A deadly storm that spawned 2 tornadoes now threatens millions with flooding, heavy snow and ice
(CNN) -- From the Gulf Coast to New England, brutal winter weather has already killed one person and could hammer millions with ice, torrential rain and more tornadoes.
A tornado in Marengo County, Alabama, killed one person Thursday morning and left another person injured, Demopolis Fire and Rescue Battalion Chief Michael Pope said.
He said the small tornado briefly touched down around 2:15 a.m. and destroyed two mobile homes in Marengo County.
Another twister caused major damage in Mississippi, the Jasper County Sheriff's Department posted on Facebook.
"Tornado damage in Jasper County. Numerous trees down. PLEASE stay off the roads!!!!" the department said.
Tornado watches continue Thursday in parts of the Florida Panhandle, Alabama and Georgia.
At the world's busiest airport, Hartsfield-Jackson Atlanta International Airport, severe weather is causing widespread delays.
For departing flights, gate holds and taxi delays are up to 1 hour and 30 minutes "and increasing," said the Federal Aviation Administration's Air Traffic Control System Command Center.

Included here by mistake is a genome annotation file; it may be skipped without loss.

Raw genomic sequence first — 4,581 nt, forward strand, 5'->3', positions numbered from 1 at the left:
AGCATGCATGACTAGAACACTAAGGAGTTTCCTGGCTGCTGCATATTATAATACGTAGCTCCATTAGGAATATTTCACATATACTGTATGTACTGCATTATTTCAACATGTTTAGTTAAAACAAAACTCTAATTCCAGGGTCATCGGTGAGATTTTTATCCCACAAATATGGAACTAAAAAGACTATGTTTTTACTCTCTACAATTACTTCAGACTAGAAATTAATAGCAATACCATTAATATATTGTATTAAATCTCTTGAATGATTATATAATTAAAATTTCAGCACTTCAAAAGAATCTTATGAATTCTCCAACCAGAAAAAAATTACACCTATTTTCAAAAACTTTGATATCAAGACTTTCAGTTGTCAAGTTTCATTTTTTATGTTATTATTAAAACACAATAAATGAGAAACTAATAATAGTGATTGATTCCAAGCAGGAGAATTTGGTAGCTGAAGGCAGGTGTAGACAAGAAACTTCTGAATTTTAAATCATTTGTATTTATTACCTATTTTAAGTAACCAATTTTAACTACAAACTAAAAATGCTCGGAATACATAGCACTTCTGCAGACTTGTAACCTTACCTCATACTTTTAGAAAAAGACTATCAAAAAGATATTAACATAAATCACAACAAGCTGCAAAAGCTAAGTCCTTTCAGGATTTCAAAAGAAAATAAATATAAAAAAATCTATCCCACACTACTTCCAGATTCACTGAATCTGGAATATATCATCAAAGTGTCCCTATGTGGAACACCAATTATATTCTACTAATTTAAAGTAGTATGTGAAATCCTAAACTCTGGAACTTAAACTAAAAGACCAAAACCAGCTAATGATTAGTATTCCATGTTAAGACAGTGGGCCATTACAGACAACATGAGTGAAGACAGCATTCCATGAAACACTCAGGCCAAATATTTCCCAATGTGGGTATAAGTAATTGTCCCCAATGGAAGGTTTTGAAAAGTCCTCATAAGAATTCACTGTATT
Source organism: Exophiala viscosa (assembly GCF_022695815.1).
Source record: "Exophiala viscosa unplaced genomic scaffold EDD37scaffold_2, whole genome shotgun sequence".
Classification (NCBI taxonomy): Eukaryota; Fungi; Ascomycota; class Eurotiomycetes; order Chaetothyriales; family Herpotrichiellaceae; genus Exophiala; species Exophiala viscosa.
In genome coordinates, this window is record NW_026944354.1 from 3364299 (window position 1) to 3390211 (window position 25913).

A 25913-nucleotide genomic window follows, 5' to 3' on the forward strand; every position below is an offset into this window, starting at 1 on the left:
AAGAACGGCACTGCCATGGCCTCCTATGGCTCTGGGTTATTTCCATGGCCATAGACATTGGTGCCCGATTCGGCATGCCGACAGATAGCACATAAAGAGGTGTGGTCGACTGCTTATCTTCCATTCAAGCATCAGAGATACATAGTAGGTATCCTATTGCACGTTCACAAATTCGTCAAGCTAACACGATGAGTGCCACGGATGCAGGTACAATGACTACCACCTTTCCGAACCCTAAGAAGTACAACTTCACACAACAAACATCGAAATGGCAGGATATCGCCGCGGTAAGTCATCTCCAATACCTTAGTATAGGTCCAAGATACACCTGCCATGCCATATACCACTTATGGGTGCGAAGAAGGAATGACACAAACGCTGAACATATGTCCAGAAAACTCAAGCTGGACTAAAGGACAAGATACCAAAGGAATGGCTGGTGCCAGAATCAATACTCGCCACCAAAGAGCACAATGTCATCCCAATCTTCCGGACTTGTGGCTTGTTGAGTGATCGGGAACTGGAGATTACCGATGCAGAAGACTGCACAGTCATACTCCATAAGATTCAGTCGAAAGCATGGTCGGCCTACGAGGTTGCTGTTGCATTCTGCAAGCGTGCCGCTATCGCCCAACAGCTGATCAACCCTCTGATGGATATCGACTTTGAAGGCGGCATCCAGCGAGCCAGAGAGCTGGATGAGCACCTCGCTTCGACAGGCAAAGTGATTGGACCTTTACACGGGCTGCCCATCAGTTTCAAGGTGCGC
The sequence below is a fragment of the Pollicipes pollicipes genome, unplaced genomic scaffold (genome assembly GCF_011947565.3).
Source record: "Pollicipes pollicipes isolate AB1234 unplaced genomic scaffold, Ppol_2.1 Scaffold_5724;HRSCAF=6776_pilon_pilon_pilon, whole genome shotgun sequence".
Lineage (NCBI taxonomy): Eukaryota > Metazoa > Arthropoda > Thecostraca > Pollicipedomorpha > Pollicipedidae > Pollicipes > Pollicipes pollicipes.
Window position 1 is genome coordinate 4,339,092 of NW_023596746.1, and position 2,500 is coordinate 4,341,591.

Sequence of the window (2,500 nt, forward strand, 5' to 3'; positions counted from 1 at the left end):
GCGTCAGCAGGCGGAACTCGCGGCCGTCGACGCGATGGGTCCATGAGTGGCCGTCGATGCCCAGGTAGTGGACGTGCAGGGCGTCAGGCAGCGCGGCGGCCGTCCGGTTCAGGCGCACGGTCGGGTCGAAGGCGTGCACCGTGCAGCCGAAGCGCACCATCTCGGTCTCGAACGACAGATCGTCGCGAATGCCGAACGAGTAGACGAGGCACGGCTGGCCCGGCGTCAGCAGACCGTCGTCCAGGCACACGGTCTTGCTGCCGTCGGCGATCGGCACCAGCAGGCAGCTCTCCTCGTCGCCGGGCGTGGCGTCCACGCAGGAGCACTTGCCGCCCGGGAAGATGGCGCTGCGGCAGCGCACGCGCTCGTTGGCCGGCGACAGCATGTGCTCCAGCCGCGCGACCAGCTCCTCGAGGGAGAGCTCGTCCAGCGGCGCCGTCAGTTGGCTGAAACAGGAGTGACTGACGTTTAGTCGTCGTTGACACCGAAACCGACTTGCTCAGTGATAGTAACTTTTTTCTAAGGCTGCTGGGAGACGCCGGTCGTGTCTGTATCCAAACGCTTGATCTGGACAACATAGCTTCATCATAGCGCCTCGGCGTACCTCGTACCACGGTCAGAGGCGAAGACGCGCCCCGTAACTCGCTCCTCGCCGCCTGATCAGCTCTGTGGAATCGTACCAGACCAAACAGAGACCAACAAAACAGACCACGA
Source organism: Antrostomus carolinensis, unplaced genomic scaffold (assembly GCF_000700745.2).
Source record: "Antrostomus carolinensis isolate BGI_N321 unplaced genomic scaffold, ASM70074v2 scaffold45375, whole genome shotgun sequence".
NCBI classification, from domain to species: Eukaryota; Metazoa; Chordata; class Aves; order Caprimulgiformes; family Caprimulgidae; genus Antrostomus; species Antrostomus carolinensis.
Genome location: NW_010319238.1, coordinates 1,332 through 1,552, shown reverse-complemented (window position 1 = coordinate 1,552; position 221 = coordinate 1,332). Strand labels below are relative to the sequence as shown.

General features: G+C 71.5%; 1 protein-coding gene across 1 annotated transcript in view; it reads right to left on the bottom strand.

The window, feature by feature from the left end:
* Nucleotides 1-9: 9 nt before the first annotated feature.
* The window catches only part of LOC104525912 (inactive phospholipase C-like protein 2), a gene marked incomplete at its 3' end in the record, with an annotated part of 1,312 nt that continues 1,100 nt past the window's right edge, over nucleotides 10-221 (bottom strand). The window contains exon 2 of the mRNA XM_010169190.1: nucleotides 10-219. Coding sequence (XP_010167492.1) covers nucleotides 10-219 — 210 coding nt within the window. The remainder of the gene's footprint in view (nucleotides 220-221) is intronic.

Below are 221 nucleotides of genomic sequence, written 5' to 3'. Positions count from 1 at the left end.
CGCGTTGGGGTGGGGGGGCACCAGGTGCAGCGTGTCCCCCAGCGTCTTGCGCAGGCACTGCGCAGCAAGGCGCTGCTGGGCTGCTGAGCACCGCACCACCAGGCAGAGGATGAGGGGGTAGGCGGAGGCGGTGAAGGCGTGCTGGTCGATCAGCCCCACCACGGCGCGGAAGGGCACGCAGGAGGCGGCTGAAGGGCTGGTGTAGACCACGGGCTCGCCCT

Across the Southeast, millions of people are also under a flash flood warning as a lengthy band of torrential rain marches east.
"Flash flooding will continue from the Gulf Coast north to New York City," CNN meteorologist Dave Hennen said.
And in the Northeast, "snow is pounding New England along with ice, bringing dangerous travel," Hennen said.
This nasty mix of winter weather is caused by a storm that's engulfing much of the eastern United States.
"The winter storm will shift north along the Appalachians Thursday," the National Weather Service said.
"Snow and ice is expected north and west of the storm track. Severe (thunderstorms) will again bring a risk of damaging winds and tornadoes in the Southeast while heavy rainfall poses a risk for flooding for the E. Coast."
The storm's colder drier air will clash with warm moist air across the East through the end of this week.
This clash will lead to a swath of snow from Texas to New England and sleet from the Midwest to the mid-Atlantic.
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